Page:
After a lot of time reading "best medical apps" stories online, asking Twitter users for their suggestions and reading online reviews, I finally boiled the list down to about 50 promising apps. I tried them out and further winnowed the list to a bunch that I ultimately demo'ed in my talk. Eventually, the video of the talk will be posted at ted.com/talks, but in the meantime, here's what I covered.
(I haven't really given them full-blown testing, so read the online reviews before you spend good money on them. Except for the free ones--you've got nothing to lose!)
I read David Pogue's personal tech blog at the NY Times to keep up on consumer IT trends, but this post from a couple weeks ago seemed really relevant to the readers of FutureHIT. I've been putting off posting because I wanted to say something eloquent, but work and home life have made that impossible. I'll settle for a few hints at what I believe are the most interesting among the items Pogue lists. I'm focused on the ones targeted at health professionals, but the consumer tools have a lot of potential as well.
- OsiriX. "An amazing viewer of medical images (X-rays, scans of all sort)". I think this is probably just a DICOM viewer, but it requires special server software, so it may be adding some value. Regardless, it's very cool.
- AirStrip OB. "Lets an obstetrician monitor a patient’s status, right down to the baby’s heartbeat, from elsewhere in the hospital (or the town)." As Pogue points out, this is a good pointer at the types of remote monitoring applications we can expect to see as ubiquitous/pervasive computing moves into the mainstream.
Actually I will mention a thought I've had about one of the consumer apps...
- Retina. "It’s for color-blind people like me. You hold it in front of something—clothes in your closet, for example—and it tells you by name what color you’re seeing." This is an examplary augmented reality application, intriguing not so much for what it does -- which is of great value, I don't mean to denigrate it -- but for what it portends. As image analysis becomes more sophisticated, it's easy to picture diagnostic tools that will look at the patient in visible light and infrared and point out diagnostic signs the clinician might overlook. A more prosaic application not yet built but within the reach of current technology would be a program that "looks" at the patient and points out relevant facts and decision guidelines based on the part of the patient's body on which the phone's camera is focused.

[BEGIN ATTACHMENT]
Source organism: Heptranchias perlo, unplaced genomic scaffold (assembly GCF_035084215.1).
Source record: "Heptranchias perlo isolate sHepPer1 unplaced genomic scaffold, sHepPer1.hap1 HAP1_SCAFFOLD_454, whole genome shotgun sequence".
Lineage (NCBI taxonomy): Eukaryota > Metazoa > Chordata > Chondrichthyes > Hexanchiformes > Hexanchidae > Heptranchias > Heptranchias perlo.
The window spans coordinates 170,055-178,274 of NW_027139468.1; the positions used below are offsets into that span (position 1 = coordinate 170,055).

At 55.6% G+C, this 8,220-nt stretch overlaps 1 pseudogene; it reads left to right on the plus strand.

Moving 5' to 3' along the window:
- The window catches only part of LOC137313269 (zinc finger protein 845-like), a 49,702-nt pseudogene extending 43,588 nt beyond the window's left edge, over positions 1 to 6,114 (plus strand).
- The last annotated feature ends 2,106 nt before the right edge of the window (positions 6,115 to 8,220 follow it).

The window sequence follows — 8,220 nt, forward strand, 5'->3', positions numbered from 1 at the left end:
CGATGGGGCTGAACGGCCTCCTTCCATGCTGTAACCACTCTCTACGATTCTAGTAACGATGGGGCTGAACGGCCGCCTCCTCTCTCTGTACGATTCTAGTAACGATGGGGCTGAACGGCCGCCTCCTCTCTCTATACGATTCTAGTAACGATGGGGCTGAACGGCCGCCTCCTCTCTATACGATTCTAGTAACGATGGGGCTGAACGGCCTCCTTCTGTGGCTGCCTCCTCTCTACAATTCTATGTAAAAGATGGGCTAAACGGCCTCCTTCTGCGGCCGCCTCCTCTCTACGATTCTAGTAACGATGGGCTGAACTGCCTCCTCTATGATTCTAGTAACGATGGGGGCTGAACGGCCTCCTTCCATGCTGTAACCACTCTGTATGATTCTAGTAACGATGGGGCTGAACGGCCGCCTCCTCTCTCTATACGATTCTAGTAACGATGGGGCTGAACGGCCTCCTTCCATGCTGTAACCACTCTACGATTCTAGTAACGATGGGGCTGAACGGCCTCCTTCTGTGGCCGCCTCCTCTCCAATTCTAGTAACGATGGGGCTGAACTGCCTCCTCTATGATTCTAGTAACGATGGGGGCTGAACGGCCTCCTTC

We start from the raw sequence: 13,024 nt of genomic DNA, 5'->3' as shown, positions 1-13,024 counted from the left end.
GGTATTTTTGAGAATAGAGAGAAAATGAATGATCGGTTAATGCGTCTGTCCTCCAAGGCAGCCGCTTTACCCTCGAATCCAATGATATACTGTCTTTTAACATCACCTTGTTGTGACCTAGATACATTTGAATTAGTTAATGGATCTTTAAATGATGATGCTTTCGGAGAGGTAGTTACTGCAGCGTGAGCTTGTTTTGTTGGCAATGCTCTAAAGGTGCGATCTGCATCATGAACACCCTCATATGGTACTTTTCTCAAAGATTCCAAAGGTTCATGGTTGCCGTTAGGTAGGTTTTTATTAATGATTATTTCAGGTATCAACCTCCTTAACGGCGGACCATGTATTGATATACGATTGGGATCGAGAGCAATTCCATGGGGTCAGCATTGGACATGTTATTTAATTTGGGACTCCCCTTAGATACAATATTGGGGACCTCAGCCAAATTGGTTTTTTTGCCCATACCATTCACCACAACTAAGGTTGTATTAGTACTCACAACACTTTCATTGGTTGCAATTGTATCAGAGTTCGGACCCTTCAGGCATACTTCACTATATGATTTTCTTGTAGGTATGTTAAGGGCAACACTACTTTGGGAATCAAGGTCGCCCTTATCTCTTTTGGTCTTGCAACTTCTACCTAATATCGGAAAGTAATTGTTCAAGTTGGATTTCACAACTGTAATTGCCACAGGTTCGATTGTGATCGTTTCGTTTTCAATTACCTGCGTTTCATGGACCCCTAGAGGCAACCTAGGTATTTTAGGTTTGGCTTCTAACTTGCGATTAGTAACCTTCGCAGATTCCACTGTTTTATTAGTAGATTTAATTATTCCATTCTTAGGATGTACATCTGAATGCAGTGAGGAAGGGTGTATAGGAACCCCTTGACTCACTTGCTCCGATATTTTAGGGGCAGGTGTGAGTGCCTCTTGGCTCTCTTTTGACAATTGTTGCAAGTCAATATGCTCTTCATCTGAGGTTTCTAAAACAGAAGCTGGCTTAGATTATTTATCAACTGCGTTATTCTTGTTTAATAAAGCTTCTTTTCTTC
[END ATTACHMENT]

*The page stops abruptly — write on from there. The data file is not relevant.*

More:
I think all this is intimately related to the technology I spotlighted in my recent post on the Open Data Kit, which is aimed at moving advanced tech for the clinician into community settings. As I said in that post, these types of tools will serve the developed world as well as the developing world, because even in the most advanced economies there are segments of the population that are underserved because they can't or won't go to a traditional healthcare provider setting.
There are challenges in all this that take some of the rosy glow out of the picture, notably patient privacy and truth maintenance, i.e. making sure the various information stores relied on by the remote devices have the most up to date information, and can update it as well. In addition there is the very real concern I feel as a patient that healthcare providers may become overly dependent on distributed computing and communications technologies, and be at a loss when connections break down (and they will, oh yes, they will).
Nonetheless, on balance the future for these technologies is bright and getting brighter, and the value they add is potentially enormous.